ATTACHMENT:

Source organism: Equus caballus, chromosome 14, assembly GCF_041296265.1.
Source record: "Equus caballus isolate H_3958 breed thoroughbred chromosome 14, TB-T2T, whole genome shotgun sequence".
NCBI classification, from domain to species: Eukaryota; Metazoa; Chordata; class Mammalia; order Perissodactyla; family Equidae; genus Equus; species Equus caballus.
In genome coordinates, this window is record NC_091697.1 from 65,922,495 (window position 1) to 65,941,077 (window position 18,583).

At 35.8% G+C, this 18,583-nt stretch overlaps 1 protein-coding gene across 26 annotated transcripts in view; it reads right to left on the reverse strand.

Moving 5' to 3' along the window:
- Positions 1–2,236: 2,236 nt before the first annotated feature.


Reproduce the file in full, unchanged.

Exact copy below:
Source organism: Equus caballus, chromosome 14, assembly GCF_041296265.1.
Source record: "Equus caballus isolate H_3958 breed thoroughbred chromosome 14, TB-T2T, whole genome shotgun sequence".
NCBI classification, from domain to species: Eukaryota; Metazoa; Chordata; class Mammalia; order Perissodactyla; family Equidae; genus Equus; species Equus caballus.
In genome coordinates, this window is record NC_091697.1 from 65,922,495 (window position 1) to 65,941,077 (window position 18,583).

At 35.8% G+C, this 18,583-nt stretch overlaps 1 protein-coding gene across 26 annotated transcripts in view; it reads right to left on the reverse strand.

Moving 5' to 3' along the window:
- Positions 1–2,236: 2,236 nt before the first annotated feature.